Carnifex Ferry Battlefield State Park,
Gauley River Canyon near Summersville, West
Virginia, is an important Civil War battle
site. It is a significant historical site.
On September 10, 1861 Union troops led by
Brigadier General William S. Rosecrans engaged
the Confederates and forced them to evacuate
an entrenched position on the Henry Patterson
Farm which overlooked Carnifex Ferry. The
Confederate commander, Brigadier General
John B. Floyd retreated across the ferry
to the south side of the Gauley River and
on eastward to Meadow Bluff near Lewisburg.
This Civil War battle represented the failure
of a Confederate drive to regain control
of the Kanawha Valley. As a result, the
movement for West Virginia statehood proceeded
without serious threat from the Confederates.
Nicholas County was the site of two Civil
War battles – Keslers Cross Lanes
and Carnifex Ferry.
The Battle of Carnifex Ferry took place
on September 10, 1861 in Nicholas County,
Virginia (now West Virginia), as part of
the Operations in Western Virginia Campaign
during the American Civil War.
Learning of Col. Erastus Tyler's rout at
Kessler's Cross Lanes, Brig. Gen. William
S. Rosecrans moved three brigades south
from Clarksburg to support him. On the afternoon
of September 10, he advanced against Confederate
Brig. Gen. John B. Floyd's camps at Carnifex
Ferry. Darkness halted several hours' fighting.
The strength of the Union artillery convinced
Floyd to retreat across the Gauley River
during the night. Floyd blamed his defeat
on his co-commander Brig. Gen. Henry A.
Wise, contributing to further dissension
within the Confederate command.
250 total (US and CS) Nicholas County, West
Result Union victory
Plan of the Battle of Carnifex
Ferry, West Virginia.
Sneden, Robert Knox, 1832-1918.
Carnifex Ferry is located on the Gauley
River east of the town of Gauley Bridge.
Floyd's Confederate forces are positioned
with their backs to the Gauley River, and
the Union is shown attacking chiefly in
the center and on the left.
Color coding indicates the location of Union
and Confederate forces.
NOTE: Researchers will be served a photocopy
of this scrapbook image.
Relief shown by hachures.
The Union forces were fought under Genl.
Benham and Capt. Hartsuff and Genl. Scammon.
Col. Lytel [sic] with the 10th and 12th
Ohio Regts. charged the Rebel position in
left centre. Col. Smith, the extreme right
of the batteries. Col. Lowe directly in
front. Col. McCook extreme left of Enemy's
position. Col. Lytel [sic] lost a leg. Col.
Lowe was killed. McCook fought from 6 to
9 PM. and all laid on their arms during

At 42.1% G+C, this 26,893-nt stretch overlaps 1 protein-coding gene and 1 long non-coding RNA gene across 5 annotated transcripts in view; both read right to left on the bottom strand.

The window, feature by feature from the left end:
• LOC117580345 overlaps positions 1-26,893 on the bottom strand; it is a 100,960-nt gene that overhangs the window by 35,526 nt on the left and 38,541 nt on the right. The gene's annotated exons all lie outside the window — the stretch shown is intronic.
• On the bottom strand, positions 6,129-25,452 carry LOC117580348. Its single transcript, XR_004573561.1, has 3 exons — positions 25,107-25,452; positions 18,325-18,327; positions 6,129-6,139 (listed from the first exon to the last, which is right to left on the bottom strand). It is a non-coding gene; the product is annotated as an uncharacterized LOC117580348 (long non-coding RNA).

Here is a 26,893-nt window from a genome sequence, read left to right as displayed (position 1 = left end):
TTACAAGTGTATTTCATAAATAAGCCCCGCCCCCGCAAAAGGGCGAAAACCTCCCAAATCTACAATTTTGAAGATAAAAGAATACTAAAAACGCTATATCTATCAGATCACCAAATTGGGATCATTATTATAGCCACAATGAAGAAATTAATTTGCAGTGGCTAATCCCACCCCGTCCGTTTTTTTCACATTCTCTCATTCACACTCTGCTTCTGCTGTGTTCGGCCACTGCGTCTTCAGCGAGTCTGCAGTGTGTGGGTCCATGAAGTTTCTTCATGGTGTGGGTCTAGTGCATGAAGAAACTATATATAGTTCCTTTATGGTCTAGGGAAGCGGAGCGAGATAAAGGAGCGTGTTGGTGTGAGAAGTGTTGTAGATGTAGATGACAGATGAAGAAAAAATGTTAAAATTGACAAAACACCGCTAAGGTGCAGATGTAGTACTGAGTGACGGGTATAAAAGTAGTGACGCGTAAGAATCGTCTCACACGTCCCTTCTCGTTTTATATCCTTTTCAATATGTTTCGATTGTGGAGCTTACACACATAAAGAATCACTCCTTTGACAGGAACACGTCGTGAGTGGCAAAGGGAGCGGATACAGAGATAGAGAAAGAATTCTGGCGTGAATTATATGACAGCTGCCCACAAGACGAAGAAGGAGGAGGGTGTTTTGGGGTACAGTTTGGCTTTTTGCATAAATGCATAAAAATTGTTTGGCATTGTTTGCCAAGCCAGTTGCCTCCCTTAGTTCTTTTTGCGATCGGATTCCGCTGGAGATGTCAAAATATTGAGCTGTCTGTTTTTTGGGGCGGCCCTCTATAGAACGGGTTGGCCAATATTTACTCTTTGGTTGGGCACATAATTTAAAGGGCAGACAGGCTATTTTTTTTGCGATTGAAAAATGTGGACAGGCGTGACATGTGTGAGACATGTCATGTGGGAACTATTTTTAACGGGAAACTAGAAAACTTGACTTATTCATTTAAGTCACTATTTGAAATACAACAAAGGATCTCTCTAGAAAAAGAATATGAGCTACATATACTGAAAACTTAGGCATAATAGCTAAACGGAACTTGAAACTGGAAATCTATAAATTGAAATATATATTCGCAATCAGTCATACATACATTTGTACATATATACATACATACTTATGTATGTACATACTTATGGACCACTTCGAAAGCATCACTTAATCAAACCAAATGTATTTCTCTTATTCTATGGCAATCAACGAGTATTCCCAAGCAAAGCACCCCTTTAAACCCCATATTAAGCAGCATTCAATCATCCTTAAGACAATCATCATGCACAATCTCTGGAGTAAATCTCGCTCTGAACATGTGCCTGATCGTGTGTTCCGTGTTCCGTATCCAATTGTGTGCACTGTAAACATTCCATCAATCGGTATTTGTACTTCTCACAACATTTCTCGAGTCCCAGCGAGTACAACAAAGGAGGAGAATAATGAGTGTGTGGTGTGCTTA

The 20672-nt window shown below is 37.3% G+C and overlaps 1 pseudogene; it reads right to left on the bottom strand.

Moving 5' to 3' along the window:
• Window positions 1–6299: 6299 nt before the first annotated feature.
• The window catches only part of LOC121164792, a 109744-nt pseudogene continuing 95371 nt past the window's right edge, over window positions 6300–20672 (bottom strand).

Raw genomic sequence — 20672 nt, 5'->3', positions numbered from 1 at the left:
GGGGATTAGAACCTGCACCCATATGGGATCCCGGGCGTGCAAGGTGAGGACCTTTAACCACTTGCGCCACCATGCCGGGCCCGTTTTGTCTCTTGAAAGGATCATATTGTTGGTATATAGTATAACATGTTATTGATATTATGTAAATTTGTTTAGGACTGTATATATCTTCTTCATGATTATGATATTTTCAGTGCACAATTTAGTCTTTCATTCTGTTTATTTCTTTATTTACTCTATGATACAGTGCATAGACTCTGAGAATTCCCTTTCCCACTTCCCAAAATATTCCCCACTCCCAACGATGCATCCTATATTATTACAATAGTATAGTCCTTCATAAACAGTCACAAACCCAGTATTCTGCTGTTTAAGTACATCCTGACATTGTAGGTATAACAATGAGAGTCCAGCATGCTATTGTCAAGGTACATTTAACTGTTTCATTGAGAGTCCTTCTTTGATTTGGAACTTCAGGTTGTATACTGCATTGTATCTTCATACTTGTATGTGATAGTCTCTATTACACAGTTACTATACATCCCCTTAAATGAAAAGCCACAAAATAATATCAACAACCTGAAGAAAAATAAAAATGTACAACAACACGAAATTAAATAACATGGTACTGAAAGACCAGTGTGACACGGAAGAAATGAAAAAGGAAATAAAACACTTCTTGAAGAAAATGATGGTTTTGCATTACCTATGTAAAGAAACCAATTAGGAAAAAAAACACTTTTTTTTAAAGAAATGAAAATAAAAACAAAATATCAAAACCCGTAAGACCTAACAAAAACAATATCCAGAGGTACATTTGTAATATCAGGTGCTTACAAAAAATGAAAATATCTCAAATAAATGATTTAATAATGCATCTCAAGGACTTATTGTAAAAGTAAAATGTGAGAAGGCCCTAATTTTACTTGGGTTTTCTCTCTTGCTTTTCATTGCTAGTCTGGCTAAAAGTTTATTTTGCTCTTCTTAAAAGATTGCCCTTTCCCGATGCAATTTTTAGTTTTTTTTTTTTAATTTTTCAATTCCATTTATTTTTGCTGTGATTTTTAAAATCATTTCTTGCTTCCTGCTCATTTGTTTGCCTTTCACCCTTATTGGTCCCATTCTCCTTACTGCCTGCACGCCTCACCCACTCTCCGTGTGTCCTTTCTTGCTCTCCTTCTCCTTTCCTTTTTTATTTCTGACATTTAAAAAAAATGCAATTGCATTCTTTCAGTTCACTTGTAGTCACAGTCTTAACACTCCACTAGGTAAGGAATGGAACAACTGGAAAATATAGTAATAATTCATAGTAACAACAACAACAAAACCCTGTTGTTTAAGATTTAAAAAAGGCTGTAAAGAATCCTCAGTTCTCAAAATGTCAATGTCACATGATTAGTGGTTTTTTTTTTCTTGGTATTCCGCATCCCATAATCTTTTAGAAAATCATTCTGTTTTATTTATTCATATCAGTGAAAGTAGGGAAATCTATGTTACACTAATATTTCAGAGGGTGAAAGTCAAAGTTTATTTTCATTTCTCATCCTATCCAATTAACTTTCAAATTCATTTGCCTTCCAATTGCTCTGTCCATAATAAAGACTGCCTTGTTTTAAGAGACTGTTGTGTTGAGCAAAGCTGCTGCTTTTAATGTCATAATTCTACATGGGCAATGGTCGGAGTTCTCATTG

the night. Floyd evacuated his position
during the night, leaving all his tents
and camp equipage, wagons, horses, large
amount of ammunition, 16 guns and 50 head
of cattle. Floyd was wounded in the arm.
He retreated with great haste, 15 miles
on the Charleston road, thence to the Green
River. Benham's command lost most during
the battle."--Page caption.
This item is from the collections of the
Virginia Historical Society; please contact
the institution for more information.
In the Robert Knox Sneden Scrapbook (Mss5:7
Sn237:1 p. 436). Manuscripts
The Patterson House Museum
During the first weeks of the war, the
Confederate government of Virginia recruited
troops in western Virginia, assigning Colonel
George A. Porterfield to Grafton, which
was connected to most of northwest Virginia
by the Baltimore and Ohio Railroad. As Union
troops under General George B. McClellan
advanced, Porterfield drew his forces back
to Philippi. As McClellan neared the region,
he sent Colonel Benjamin F. Kelley and the
First Virginia Provisional Regiment (later
the First West Virginia Infantry) as an
advance guard. On the morning of June 3,
1861, Kelley’s troops attacked Porterfield’s
forces at Philippi, resulting in a Confederate
retreat. This is considered by many to be
the first land battle of the Civil War.
To prevent Union troops from advancing
further up the Tygart Valley, reinforcements
led by General Robert S. Garnett joined
the retreating Confederates and established
strongholds at Laurel Hill in Tucker County
and Rich Mountain in Randolph County. On
July 11, Union General William S. Rosecrans
won a decisive battle at Rich Mountain and
days later, the Confederates were pushed
from Laurel Hill. On July 14, the retreating